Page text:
PLATTSBURGH — There’s only one thing David Mitchell would change about his Honor Flight experience.
“It wasn’t long enough.”
When he returned from World War II, he received little or no recognition or thanks for his efforts overseas, the 87-year-old Cumberland Head resident said.
But the Honor Flight made up for that, Mitchell said, his voice wavering, tears in his eyes.
“I’m not usually emotional.”
Mitchell is a U.S. Army Air Corps veteran.
Rodney Wright, 87, of Rouses Point had a similar story.
“I’ve never talked about it and no one has asked about it,” Wright said, speaking about his time in the U.S. Army Infantry.
“We were drafted because we had a job to do and we did it,” said Robert Brooks, 87, of Plattsburgh, a U.S. Navy veteran.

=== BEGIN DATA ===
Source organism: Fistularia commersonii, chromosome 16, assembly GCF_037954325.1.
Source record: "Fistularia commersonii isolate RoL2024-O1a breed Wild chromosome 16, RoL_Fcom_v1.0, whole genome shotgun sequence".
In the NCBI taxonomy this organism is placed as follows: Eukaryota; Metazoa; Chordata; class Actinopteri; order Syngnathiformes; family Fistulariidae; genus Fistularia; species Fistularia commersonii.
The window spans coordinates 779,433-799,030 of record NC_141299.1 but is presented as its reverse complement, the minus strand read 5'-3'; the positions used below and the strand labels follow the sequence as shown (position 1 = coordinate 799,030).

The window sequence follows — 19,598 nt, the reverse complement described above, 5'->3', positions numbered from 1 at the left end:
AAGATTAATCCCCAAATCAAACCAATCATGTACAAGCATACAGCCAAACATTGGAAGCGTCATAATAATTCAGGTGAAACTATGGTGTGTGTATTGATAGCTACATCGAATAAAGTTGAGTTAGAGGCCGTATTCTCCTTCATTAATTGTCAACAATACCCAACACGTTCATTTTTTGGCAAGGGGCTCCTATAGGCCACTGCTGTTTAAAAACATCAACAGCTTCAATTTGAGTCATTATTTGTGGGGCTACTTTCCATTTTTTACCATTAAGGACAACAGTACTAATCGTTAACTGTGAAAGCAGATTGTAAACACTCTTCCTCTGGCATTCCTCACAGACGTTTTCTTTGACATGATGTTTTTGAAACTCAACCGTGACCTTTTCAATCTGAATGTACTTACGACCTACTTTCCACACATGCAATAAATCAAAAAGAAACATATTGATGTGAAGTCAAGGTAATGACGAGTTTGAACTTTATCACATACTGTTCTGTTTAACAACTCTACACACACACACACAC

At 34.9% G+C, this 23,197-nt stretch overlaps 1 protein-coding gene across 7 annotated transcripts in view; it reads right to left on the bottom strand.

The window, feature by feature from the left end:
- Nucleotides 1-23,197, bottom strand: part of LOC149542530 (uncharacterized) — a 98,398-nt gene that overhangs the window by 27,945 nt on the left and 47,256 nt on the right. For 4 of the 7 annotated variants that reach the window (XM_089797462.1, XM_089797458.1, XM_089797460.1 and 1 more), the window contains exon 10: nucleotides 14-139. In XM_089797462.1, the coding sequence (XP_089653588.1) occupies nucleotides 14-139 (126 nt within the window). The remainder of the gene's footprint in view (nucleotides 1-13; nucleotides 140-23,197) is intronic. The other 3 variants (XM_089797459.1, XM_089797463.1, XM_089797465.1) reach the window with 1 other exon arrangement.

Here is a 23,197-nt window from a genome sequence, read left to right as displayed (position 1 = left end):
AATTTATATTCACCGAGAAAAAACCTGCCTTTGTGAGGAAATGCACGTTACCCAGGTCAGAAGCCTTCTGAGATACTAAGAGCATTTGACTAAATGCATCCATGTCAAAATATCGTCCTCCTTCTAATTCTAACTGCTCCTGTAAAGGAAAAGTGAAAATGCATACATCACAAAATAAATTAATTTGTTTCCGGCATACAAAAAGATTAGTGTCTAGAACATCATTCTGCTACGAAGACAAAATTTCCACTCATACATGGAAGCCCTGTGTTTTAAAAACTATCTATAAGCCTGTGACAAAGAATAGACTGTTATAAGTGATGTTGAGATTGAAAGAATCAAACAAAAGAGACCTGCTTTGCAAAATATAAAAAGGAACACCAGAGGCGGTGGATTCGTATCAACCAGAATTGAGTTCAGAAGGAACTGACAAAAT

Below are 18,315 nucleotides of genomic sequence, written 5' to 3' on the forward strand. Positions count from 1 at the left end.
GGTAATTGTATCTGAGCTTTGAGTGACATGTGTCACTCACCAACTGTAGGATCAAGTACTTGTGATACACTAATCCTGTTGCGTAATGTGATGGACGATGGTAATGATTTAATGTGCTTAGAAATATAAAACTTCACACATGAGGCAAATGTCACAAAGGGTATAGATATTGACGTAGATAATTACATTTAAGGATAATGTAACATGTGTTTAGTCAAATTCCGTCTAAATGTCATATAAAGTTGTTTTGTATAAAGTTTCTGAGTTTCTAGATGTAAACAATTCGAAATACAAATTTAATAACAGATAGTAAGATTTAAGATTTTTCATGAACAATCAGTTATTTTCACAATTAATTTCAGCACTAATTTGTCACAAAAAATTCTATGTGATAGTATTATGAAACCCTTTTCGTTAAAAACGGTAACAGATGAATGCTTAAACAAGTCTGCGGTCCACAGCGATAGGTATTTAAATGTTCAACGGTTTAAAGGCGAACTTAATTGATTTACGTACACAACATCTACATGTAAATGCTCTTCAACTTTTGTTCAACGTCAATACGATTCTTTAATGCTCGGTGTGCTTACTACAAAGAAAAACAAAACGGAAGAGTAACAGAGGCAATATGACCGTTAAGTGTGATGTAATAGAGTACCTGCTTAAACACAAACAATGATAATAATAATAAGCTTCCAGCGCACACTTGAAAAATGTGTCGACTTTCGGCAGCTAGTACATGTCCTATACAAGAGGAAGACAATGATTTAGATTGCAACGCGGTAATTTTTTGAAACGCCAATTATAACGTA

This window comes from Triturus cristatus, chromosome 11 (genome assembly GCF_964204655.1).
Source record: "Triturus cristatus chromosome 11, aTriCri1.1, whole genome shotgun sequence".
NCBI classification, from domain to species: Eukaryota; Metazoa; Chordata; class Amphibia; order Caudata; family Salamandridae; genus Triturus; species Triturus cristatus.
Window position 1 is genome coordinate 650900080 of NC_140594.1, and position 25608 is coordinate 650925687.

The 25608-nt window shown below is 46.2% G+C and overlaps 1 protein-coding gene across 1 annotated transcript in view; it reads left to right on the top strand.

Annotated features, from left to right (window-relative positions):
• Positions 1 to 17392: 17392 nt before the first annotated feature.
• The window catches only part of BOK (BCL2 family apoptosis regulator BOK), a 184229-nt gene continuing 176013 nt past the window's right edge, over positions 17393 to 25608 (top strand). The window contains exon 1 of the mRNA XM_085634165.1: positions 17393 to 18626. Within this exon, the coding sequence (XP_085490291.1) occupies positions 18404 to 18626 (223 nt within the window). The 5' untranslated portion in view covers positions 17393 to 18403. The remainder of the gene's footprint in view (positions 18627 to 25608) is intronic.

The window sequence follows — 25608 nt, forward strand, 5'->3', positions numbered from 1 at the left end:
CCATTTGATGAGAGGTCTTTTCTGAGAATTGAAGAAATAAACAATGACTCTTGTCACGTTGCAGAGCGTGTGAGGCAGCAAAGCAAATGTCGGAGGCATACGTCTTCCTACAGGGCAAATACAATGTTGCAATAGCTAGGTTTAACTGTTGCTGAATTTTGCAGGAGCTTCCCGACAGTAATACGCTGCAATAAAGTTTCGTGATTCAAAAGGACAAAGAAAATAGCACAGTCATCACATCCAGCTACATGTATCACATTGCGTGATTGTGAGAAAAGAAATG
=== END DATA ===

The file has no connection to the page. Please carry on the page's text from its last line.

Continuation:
Since it was founded earlier this year, North Country Honor Flight has recruited World War II veterans to travel free of charge to Washington, D.C., to see the monument built in their honor.
The National World War II Memorial wasn’t finished and opened to the public until 2004.
The first flight for North Country Honor Flight took off May 18.
The 18 veterans and their caretakers for the day, called guardians, met at the U.S. Oval at 5 a.m.
They boarded a bus that would take them to Albany International Airport for the flight to Baltimore and another bus ride to Washington, D.C.
“The red sun started to rise,” as the bus pulled away from the U.S. Oval and started the journey just before 5:30 a.m., Brooks said.
The morning was clear, but cold, at about 38 degrees.
With the bus was a motorcade and as the bus headed south on Interstate 87 at 70 mph, some motorcycles traveling in the opposite direction would turn around and join those escorting the veterans to their flight.